Authors' Addresses  . . . . . . . . . . . . . . . . . . . . . . .  14

1.  Introduction

   This memo defines a portion of the Management Information Base (MIB)
   for use with network management protocols.  In particular, it defines
   additional authentication protocols for the User-based Security Model
   (USM) for the Simple Network Management Protocol version 3 (SNMPv3)
   specified in RFC 3414 [RFC3414].

   In RFC 3414, two different authentication protocols, HMAC-MD5-96 and
   HMAC-SHA-96, are defined based on the hash functions MD5 and SHA-1,
   respectively.  This memo specifies new HMAC-SHA-2 authentication
   protocols for USM using a Hashed Message Authentication Code (HMAC)
   based on the SHA-2 family of hash functions [SHA] and truncated to
   128 bits for SHA-224, to 192 bits for SHA-256, to 256 bits for
   SHA-384, and to 384 bits for SHA-512.  These protocols are
   straightforward adaptations of the authentication protocols HMAC-
   MD5-96 and HMAC-SHA-96 to the SHA-2-based HMAC.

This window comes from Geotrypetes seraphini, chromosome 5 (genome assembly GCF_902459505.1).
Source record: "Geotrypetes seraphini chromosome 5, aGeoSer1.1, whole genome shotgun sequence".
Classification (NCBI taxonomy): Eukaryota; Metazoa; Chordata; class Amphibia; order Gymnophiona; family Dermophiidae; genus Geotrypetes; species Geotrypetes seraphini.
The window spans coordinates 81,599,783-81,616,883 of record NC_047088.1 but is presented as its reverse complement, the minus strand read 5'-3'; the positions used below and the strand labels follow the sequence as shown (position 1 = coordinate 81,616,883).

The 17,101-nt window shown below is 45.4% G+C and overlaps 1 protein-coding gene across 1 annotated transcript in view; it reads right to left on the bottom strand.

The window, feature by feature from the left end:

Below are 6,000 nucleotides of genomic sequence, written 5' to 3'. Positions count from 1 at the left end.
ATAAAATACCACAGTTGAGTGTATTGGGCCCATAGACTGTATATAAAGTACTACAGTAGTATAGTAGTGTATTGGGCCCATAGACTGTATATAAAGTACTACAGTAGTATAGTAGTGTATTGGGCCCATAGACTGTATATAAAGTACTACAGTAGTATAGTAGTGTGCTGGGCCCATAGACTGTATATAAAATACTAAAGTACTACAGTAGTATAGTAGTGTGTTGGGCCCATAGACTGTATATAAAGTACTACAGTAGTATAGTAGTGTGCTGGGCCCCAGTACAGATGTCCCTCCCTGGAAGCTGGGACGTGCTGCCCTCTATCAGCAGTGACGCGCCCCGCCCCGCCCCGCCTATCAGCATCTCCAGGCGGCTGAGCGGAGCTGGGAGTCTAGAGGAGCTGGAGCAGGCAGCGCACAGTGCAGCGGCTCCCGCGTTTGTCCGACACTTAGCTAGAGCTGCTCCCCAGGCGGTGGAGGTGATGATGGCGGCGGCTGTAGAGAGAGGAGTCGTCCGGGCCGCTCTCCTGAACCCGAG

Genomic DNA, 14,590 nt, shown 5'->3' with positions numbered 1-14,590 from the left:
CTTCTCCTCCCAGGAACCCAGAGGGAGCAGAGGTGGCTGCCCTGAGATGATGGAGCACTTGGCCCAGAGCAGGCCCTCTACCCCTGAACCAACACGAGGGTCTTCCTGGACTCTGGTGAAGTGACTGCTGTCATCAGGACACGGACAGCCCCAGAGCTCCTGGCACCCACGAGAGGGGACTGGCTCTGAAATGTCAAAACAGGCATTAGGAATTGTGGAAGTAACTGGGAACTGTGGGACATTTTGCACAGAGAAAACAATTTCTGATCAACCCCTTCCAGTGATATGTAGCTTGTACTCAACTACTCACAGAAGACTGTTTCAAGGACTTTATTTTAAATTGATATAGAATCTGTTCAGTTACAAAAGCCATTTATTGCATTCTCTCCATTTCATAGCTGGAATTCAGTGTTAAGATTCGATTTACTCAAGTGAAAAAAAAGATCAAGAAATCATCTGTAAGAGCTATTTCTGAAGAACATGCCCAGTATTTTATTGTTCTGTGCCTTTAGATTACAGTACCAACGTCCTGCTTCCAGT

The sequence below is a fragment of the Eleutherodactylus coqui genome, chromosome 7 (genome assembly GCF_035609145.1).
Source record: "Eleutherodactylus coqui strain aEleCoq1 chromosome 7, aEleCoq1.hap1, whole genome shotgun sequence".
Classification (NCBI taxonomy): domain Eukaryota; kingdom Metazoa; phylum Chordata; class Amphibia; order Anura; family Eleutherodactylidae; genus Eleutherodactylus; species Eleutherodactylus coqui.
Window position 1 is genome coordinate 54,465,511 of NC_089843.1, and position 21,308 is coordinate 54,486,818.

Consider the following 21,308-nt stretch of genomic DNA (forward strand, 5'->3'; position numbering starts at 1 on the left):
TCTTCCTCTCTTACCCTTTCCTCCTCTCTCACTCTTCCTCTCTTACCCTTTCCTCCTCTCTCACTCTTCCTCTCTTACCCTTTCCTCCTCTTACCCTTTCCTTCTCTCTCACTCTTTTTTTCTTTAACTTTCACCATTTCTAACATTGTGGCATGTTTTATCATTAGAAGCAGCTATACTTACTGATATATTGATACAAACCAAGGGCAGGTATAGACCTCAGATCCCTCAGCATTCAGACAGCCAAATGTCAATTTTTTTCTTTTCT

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2.  The Internet-Standard Management Framework

   For a detailed overview of the documents that describe the current
   Internet-Standard Management Framework, please refer to section 7 of
   RFC 3410 [RFC3410].

   Managed objects are accessed via a virtual information store, termed
   the Management Information Base or MIB.  MIB objects are generally
   accessed through the Simple Network Management Protocol (SNMP).
   Objects in the MIB are defined using the mechanisms defined in the
   Structure of Management Information (SMI).  This memo specifies a MIB
   module that is compliant to the SMIv2, which is described in STD 58,
   RFC 2578 [RFC2578], STD 58, RFC 2579 [RFC2579] and STD 58, RFC 2580
   [RFC2580].

3.  Conventions

   The key words "MUST", "MUST NOT", "REQUIRED", "SHALL", "SHALL NOT",
   "SHOULD", "SHOULD NOT", "RECOMMENDED", "MAY", and "OPTIONAL" in this
   document are to be interpreted as described in BCP 14, RFC 2119